Skechers | advertisement | Brand Folio
Latest issue
Online newsletter
Product Knowledge
Shop windows
June/July 2011

Tips for window displays:

drawing customers through the door

Many retailers overlook the potential of their window displays to grab the attention of potential customers. Creating an attractive display can draw the customer in, promote a slow-moving item, announce a sale or welcome a season. Professionals advise that window displays should be seen as a 3D billboard advertising platform, rather than an opportunity to showcase all your products in one space. NELLE DU TOIT found some inexpensive tips to enhance window displays. PHOTO Carin Hardisty

Altering your window display is a cost-effective way to enhance and transform your shop’s external image and customer drawing power, without having to spend a vast amount of your budget on displays.

Customers form a perception of your store from the shop front, but window displays are just as important — if not more — in establishing positive communication with potential customers and drawing them through the door.

If your store front is fortunate enough to feature one or more windows, (e.g. a corner store or a large shop front) you have one of the most proven (and least expensive) forms of advertising at your disposal. This prime real estate should be approached as a showcase for the latest seasonal merchandise, dramatized with props and themes in keeping with the store’s image.

Professional and highly skilled window-dressers can transform windows into the best customer drawing magnet you can desire. Unless you manage a major store with numerous windows you could, however, apply some handy tips to do it yourself.

Tips for window displays

1Don’t overdo it, a cluttered window loses appeal and featured items can get lost. Don’t try to say (or display) too much. Too many stories in a limited space results in a story that no one wants to hear. You’ve heard it before, but less is really more. A strong, clear, statement will always triumph over the I am trying to sell you everything approach.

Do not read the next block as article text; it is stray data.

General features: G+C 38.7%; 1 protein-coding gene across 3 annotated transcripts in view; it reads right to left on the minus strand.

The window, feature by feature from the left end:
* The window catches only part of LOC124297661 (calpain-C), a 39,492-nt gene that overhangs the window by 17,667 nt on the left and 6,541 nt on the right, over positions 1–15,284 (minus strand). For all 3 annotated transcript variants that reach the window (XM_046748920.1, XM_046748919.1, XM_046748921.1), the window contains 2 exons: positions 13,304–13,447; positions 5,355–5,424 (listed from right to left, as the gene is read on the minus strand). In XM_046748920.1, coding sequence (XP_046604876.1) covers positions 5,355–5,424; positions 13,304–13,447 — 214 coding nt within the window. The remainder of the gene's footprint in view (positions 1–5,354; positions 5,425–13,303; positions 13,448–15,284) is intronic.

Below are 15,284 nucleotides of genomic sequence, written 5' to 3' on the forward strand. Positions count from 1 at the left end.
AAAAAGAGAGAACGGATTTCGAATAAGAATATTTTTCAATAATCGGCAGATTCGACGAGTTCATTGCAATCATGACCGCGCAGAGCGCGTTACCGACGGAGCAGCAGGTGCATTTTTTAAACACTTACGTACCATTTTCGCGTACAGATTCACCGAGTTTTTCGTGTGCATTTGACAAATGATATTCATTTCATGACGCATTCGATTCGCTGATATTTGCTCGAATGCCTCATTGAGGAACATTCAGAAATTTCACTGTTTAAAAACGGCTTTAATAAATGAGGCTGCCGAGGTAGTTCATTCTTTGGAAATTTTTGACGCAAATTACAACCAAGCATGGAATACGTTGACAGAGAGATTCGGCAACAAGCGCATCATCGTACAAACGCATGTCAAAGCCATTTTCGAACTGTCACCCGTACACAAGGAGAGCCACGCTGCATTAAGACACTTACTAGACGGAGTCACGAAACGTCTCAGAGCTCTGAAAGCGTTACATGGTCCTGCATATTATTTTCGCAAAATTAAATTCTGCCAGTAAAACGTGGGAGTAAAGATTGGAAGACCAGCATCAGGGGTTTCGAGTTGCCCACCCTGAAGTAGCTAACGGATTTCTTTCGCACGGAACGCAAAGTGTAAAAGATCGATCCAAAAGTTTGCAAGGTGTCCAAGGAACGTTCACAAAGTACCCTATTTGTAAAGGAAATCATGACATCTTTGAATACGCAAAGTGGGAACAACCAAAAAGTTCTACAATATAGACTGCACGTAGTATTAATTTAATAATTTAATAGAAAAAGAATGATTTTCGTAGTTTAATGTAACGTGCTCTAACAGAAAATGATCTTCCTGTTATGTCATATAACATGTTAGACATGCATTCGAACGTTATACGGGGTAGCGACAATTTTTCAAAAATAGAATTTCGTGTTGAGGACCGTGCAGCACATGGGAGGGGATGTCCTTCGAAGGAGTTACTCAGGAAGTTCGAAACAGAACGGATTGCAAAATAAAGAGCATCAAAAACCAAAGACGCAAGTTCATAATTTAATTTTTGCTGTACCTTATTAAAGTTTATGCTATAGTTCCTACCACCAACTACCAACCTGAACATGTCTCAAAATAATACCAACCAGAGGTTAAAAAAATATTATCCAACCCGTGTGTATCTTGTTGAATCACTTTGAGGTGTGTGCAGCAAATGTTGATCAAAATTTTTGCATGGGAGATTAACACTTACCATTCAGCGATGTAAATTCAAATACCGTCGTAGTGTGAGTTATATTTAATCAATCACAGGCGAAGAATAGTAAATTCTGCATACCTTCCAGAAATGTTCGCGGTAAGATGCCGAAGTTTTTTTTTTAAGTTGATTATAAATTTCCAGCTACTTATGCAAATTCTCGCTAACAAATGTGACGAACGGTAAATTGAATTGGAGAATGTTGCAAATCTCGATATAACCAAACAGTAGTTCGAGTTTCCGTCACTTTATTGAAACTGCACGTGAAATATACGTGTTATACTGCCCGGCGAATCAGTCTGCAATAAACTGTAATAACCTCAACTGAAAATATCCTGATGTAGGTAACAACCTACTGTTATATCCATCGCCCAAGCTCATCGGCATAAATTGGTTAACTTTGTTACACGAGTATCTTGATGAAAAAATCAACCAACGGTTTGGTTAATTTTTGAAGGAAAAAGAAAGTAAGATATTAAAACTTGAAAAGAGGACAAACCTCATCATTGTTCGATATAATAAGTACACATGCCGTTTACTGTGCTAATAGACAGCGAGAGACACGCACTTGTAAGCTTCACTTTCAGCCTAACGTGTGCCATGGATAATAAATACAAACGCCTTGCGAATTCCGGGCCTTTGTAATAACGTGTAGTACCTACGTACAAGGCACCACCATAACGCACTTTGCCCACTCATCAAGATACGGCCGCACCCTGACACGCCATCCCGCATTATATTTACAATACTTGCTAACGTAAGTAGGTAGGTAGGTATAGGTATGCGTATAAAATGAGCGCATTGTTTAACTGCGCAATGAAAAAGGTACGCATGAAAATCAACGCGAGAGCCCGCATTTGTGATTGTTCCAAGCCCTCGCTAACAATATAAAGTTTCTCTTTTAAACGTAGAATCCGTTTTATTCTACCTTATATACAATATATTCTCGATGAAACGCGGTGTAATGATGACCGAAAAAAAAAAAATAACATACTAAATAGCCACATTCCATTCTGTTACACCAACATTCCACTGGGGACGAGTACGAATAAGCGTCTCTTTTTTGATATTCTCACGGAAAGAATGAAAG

2Make products the focal point, either through lighting or the composition of the display itself. You do not want your window dressing to overshadow your products. If the window design simply features your brand/image, rather than specific products, then balance the lighting throughout the display so that your retail store and services become the focal point.

3Lighting is an often overlooked component of window displays (as well as in-store displays). Considering that it can make or break even the best displays, it’s a detail that nobody can afford to neglect. Check that the lighting is strong enough and directed on the promotional piece, product or the statement that is key to your message.

4The use of basic shapes. The classical pyramid, zig zags, fan or step shapes are visual merchandising mainstays because they work. Many effective window displays have been built using these shapes as the base framework within the window to direct the customer’s eye to the focal point. Placing items at varying heights and depths to catch attention can make the overall display inviting to the eye.

5Have fun with mannequins. If you are using mannequins, create interesting poses, and make sure that each one is well lit and easily visible to customers passing by.

6 Don’t be tempted to split your displays and dilute your window’s message. Despite some popular theories, consumers still appreciate the value of an expert. Set yourself up as this expert by ensuring your window displays convey the clear message that you are in the business of the product on display. Viewing you as the expert on that product or service gives shoppers a great reason to come into your shop — even if they are not intending to buy, writes, a blog that focuses on retail window displays.